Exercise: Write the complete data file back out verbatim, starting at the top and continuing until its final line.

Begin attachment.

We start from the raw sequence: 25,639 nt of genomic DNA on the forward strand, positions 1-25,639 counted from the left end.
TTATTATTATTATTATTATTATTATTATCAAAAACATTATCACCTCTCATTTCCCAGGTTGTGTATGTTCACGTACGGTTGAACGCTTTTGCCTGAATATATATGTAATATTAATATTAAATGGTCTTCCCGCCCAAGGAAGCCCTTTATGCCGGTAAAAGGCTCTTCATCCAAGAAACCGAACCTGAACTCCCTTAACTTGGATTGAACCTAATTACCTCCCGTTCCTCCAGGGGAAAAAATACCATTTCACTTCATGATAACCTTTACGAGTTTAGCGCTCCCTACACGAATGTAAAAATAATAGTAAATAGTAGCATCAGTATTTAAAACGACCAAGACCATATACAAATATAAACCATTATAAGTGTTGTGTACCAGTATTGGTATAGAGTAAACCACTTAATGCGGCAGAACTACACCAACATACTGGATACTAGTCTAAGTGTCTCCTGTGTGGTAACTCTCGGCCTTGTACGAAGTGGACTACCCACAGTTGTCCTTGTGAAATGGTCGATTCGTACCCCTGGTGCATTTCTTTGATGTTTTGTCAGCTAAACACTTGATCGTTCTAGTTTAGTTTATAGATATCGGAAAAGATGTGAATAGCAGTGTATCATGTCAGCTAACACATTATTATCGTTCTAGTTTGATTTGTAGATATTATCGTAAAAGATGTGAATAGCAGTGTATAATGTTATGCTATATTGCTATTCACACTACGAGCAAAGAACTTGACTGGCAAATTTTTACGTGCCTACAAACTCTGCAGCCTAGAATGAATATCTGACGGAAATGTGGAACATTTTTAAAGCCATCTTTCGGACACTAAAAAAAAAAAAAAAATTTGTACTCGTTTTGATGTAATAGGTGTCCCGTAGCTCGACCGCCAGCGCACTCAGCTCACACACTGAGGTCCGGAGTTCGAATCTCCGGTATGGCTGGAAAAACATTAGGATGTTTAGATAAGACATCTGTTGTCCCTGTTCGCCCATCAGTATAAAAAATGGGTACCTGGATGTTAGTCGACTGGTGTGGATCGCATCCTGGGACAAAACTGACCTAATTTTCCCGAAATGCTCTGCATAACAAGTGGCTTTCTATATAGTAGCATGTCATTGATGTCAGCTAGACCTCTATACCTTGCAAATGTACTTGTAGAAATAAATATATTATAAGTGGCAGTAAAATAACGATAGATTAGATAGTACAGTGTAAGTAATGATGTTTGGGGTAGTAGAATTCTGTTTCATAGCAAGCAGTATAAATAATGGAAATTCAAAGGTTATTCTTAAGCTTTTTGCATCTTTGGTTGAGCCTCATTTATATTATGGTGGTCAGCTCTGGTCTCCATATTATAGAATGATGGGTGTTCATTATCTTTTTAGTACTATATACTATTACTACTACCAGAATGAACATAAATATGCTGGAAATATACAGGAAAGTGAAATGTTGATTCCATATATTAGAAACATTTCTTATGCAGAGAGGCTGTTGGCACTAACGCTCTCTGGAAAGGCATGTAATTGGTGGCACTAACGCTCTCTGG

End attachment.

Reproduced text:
We start from the raw sequence: 25,639 nt of genomic DNA on the forward strand, positions 1-25,639 counted from the left end.
TTATTATTATTATTATTATTATTATTATCAAAAACATTATCACCTCTCATTTCCCAGGTTGTGTATGTTCACGTACGGTTGAACGCTTTTGCCTGAATATATATGTAATATTAATATTAAATGGTCTTCCCGCCCAAGGAAGCCCTTTATGCCGGTAAAAGGCTCTTCATCCAAGAAACCGAACCTGAACTCCCTTAACTTGGATTGAACCTAATTACCTCCCGTTCCTCCAGGGGAAAAAATACCATTTCACTTCATGATAACCTTTACGAGTTTAGCGCTCCCTACACGAATGTAAAAATAATAGTAAATAGTAGCATCAGTATTTAAAACGACCAAGACCATATACAAATATAAACCATTATAAGTGTTGTGTACCAGTATTGGTATAGAGTAAACCACTTAATGCGGCAGAACTACACCAACATACTGGATACTAGTCTAAGTGTCTCCTGTGTGGTAACTCTCGGCCTTGTACGAAGTGGACTACCCACAGTTGTCCTTGTGAAATGGTCGATTCGTACCCCTGGTGCATTTCTTTGATGTTTTGTCAGCTAAACACTTGATCGTTCTAGTTTAGTTTATAGATATCGGAAAAGATGTGAATAGCAGTGTATCATGTCAGCTAACACATTATTATCGTTCTAGTTTGATTTGTAGATATTATCGTAAAAGATGTGAATAGCAGTGTATAATGTTATGCTATATTGCTATTCACACTACGAGCAAAGAACTTGACTGGCAAATTTTTACGTGCCTACAAACTCTGCAGCCTAGAATGAATATCTGACGGAAATGTGGAACATTTTTAAAGCCATCTTTCGGACACTAAAAAAAAAAAAAAAATTTGTACTCGTTTTGATGTAATAGGTGTCCCGTAGCTCGACCGCCAGCGCACTCAGCTCACACACTGAGGTCCGGAGTTCGAATCTCCGGTATGGCTGGAAAAACATTAGGATGTTTAGATAAGACATCTGTTGTCCCTGTTCGCCCATCAGTATAAAAAATGGGTACCTGGATGTTAGTCGACTGGTGTGGATCGCATCCTGGGACAAAACTGACCTAATTTTCCCGAAATGCTCTGCATAACAAGTGGCTTTCTATATAGTAGCATGTCATTGATGTCAGCTAGACCTCTATACCTTGCAAATGTACTTGTAGAAATAAATATATTATAAGTGGCAGTAAAATAACGATAGATTAGATAGTACAGTGTAAGTAATGATGTTTGGGGTAGTAGAATTCTGTTTCATAGCAAGCAGTATAAATAATGGAAATTCAAAGGTTATTCTTAAGCTTTTTGCATCTTTGGTTGAGCCTCATTTATATTATGGTGGTCAGCTCTGGTCTCCATATTATAGAATGATGGGTGTTCATTATCTTTTTAGTACTATATACTATTACTACTACCAGAATGAACATAAATATGCTGGAAATATACAGGAAAGTGAAATGTTGATTCCATATATTAGAAACATTTCTTATGCAGAGAGGCTGTTGGCACTAACGCTCTCTGGAAAGGCATGTAATTGGTGGCACTAACGCTCTCTGG